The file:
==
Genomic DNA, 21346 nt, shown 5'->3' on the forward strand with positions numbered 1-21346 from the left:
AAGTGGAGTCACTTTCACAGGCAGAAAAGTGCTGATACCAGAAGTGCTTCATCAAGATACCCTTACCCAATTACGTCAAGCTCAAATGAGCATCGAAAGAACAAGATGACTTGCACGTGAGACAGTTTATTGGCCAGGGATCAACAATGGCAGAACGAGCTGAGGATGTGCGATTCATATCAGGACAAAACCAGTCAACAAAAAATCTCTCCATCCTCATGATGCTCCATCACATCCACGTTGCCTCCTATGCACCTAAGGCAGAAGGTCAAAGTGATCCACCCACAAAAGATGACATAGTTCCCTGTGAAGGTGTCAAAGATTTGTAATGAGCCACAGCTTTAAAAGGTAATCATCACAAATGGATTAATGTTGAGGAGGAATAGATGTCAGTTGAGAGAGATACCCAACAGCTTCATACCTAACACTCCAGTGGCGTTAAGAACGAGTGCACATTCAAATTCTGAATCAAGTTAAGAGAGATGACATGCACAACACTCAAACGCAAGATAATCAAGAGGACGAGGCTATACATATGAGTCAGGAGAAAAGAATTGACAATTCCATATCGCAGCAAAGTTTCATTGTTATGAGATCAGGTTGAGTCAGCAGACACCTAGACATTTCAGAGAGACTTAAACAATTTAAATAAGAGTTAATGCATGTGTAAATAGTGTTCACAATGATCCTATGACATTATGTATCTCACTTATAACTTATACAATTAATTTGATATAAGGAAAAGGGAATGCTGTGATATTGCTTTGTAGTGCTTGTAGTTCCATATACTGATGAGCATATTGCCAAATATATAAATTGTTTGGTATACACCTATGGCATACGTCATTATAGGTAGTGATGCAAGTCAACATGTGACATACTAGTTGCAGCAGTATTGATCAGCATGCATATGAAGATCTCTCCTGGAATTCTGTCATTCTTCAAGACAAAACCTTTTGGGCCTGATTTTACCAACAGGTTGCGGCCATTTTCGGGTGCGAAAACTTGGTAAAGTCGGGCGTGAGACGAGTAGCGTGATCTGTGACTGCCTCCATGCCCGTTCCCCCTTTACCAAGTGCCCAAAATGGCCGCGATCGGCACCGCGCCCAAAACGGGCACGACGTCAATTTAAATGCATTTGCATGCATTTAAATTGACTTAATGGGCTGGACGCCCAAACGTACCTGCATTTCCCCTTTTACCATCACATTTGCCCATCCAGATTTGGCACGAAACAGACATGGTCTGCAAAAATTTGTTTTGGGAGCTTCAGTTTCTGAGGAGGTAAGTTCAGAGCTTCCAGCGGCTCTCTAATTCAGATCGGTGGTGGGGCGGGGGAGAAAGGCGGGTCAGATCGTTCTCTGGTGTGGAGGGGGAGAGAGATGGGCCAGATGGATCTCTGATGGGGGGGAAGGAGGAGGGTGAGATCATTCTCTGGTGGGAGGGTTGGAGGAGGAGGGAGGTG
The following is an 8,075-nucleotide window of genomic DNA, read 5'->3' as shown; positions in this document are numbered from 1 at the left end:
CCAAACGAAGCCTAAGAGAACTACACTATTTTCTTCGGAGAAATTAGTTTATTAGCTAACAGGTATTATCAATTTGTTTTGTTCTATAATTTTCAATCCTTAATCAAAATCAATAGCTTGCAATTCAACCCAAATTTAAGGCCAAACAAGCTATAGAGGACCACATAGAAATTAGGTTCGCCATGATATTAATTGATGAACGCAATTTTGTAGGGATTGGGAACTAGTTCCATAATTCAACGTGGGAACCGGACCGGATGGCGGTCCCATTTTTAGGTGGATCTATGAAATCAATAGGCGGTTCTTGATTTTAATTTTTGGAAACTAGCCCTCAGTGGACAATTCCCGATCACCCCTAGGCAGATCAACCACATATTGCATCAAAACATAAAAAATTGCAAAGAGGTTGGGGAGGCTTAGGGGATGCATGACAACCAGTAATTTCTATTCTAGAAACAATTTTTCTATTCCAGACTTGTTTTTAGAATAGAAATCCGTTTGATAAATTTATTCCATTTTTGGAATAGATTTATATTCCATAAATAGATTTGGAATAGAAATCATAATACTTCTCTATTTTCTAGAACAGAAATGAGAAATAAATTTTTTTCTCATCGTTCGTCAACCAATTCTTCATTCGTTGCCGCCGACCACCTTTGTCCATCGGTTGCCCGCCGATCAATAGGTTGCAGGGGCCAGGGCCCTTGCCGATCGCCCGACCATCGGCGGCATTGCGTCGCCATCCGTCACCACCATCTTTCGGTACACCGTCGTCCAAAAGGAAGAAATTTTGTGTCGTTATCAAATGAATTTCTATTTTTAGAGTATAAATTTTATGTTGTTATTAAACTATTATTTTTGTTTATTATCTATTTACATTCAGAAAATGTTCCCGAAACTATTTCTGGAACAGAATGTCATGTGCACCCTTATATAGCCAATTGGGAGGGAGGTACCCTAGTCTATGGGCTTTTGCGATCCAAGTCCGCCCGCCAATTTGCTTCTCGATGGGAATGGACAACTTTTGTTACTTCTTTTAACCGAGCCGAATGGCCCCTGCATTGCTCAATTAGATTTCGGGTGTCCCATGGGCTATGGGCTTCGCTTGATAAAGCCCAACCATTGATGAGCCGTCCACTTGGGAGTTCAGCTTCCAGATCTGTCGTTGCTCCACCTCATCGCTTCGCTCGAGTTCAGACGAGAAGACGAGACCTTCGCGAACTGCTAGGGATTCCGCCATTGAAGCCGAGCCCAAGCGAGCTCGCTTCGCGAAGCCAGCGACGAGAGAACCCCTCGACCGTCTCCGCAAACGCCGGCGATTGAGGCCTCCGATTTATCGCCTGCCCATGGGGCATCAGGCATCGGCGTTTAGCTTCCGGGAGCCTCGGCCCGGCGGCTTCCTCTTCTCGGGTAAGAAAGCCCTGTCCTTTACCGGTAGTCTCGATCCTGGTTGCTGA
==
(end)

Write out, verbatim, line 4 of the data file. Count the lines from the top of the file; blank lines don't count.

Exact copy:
CCAAACGAAGCCTAAGAGAACTACACTATTTTCTTCGGAGAAATTAGTTTATTAGCTAACAGGTATTATCAATTTGTTTTGTTCTATAATTTTCAATCCTTAATCAAAATCAATAGCTTGCAATTCAACCCAAATTTAAGGCCAAACAAGCTATAGAGGACCACATAGAAATTAGGTTCGCCATGATATTAATTGATGAACGCAATTTTGTAGGGATTGGGAACTAGTTCCATAATTCAACGTGGGAACCGGACCGGATGGCGGTCCCATTTTTAGGTGGATCTATGAAATCAATAGGCGGTTCTTGATTTTAATTTTTGGAAACTAGCCCTCAGTGGACAATTCCCGATCACCCCTAGGCAGATCAACCACATATTGCATCAAAACATAAAAAATTGCAAAGAGGTTGGGGAGGCTTAGGGGATGCATGACAACCAGTAATTTCTATTCTAGAAACAATTTTTCTATTCCAGACTTGTTTTTAGAATAGAAATCCGTTTGATAAATTTATTCCATTTTTGGAATAGATTTATATTCCATAAATAGATTTGGAATAGAAATCATAATACTTCTCTATTTTCTAGAACAGAAATGAGAAATAAATTTTTTTCTCATCGTTCGTCAACCAATTCTTCATTCGTTGCCGCCGACCACCTTTGTCCATCGGTTGCCCGCCGATCAATAGGTTGCAGGGGCCAGGGCCCTTGCCGATCGCCCGACCATCGGCGGCATTGCGTCGCCATCCGTCACCACCATCTTTCGGTACACCGTCGTCCAAAAGGAAGAAATTTTGTGTCGTTATCAAATGAATTTCTATTTTTAGAGTATAAATTTTATGTTGTTATTAAACTATTATTTTTGTTTATTATCTATTTACATTCAGAAAATGTTCCCGAAACTATTTCTGGAACAGAATGTCATGTGCACCCTTATATAGCCAATTGGGAGGGAGGTACCCTAGTCTATGGGCTTTTGCGATCCAAGTCCGCCCGCCAATTTGCTTCTCGATGGGAATGGACAACTTTTGTTACTTCTTTTAACCGAGCCGAATGGCCCCTGCATTGCTCAATTAGATTTCGGGTGTCCCATGGGCTATGGGCTTCGCTTGATAAAGCCCAACCATTGATGAGCCGTCCACTTGGGAGTTCAGCTTCCAGATCTGTCGTTGCTCCACCTCATCGCTTCGCTCGAGTTCAGACGAGAAGACGAGACCTTCGCGAACTGCTAGGGATTCCGCCATTGAAGCCGAGCCCAAGCGAGCTCGCTTCGCGAAGCCAGCGACGAGAGAACCCCTCGACCGTCTCCGCAAACGCCGGCGATTGAGGCCTCCGATTTATCGCCTGCCCATGGGGCATCAGGCATCGGCGTTTAGCTTCCGGGAGCCTCGGCCCGGCGGCTTCCTCTTCTCGGGTAAGAAAGCCCTGTCCTTTACCGGTAGTCTCGATCCTGGTTGCTGA